I’ve never really liked writing monsters. (Worldbreakers, of course, are an exception.) Even during the height of my 4E game when I was pitting my group up against almost exclusively custom monsters, I didn’t really enjoy the process. Sure, it’s WAY better than writing statblocks for 3/3.5 and the balance isn’t as tricky as with editions prior to 3E. I even tried writing monsters for Dungeon World and that didn’t catch my fancy much either.
Then 13th Age showed up and suddenly, I understood how writing monsters could be fun. In fact I’ve spent many a lunch break at work concepting and writing out monsters for my 13th Age game. Why the sudden change? What is it about 13th Age monster design that so grabs my attention? Come, my friend, let us walk… metaphorically speaking.
Here’s a statblock from the first playtest document:
Blackamber Skeletal Legionnaire
3rd level troop Initiative: +8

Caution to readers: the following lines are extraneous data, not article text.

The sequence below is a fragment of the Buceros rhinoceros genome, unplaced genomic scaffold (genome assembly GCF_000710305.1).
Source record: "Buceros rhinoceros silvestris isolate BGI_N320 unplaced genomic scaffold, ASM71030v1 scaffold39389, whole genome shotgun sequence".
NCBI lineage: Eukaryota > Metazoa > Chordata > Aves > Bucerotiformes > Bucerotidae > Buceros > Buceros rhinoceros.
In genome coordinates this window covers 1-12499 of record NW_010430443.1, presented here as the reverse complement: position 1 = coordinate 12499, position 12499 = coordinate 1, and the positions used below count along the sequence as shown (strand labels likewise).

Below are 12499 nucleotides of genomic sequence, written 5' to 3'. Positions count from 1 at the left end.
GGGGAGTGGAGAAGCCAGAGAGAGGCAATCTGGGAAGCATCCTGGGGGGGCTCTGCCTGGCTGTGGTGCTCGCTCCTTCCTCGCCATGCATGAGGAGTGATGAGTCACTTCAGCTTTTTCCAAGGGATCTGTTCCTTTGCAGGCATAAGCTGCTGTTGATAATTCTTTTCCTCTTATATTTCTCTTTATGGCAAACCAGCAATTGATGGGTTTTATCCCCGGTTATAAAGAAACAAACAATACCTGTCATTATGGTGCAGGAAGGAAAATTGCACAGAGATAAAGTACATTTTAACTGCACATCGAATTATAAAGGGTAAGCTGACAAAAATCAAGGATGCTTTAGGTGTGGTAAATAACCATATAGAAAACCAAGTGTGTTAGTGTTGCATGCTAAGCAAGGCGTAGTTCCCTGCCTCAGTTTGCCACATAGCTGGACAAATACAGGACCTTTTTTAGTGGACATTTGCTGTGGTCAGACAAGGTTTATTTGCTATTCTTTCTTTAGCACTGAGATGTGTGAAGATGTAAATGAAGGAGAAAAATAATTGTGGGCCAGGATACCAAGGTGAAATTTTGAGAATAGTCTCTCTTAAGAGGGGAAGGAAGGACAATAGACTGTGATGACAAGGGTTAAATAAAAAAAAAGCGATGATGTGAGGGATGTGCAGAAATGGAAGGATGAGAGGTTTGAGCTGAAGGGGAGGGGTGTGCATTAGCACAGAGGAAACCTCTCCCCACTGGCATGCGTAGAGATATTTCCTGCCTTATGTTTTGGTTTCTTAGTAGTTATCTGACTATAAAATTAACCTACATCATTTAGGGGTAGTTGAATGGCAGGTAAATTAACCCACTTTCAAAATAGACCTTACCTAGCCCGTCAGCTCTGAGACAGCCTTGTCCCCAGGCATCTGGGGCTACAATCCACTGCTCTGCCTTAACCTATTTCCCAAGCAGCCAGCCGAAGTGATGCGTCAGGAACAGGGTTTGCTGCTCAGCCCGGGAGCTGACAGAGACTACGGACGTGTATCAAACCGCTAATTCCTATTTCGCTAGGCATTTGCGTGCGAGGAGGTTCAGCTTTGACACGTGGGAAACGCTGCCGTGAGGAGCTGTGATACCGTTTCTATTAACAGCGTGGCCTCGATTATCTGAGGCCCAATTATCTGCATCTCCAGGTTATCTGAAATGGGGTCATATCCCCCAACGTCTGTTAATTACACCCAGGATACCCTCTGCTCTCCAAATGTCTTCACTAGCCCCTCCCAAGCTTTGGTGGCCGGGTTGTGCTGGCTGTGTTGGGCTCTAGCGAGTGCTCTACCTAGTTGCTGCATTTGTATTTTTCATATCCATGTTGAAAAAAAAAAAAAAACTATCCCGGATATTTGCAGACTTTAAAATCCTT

Undead: Vulnerable holy
M: Shortsword +10 vs. AC, 3d6 damage
Natural 16+: Target loses 1d3 Initiative.
R: Javelin Targets nearby enemy, +8 vs. AC, 2d6 damage
Press Advantage: Deal +1d6 damage to enemies with lower Initiative rolls.
Resist Weapons 6+: Roll 6+ on a d20 when you damage the skeleton with weapons or deal only half damage.
For the moment, ignore the formatting. We haven’t seen the final layout yet. What I’m concerned with here is the content.
First off, it’s short. There’s almost nothing to this monster mechanically. It’s got a couple attacks, a few defenses some HP and a couple of special quirks. If you know what you’re doing, you can write up a good, engaging monster in 10 minutes tops. I ran a con game at the Escapist Expo this year where even without access to rulebooks, I created viable monsters in less than 60 seconds each. Awesome.
That’s not the best part, though. You see those two lines that say “16+” and “6+”? THERE!! That’s the magic! That’s what makes me want to weep with joy when I read these statblocks. That little mechanic – we call it a “proc” around here having borrowed the word from video gaming terminology – does two HUGE important things for me.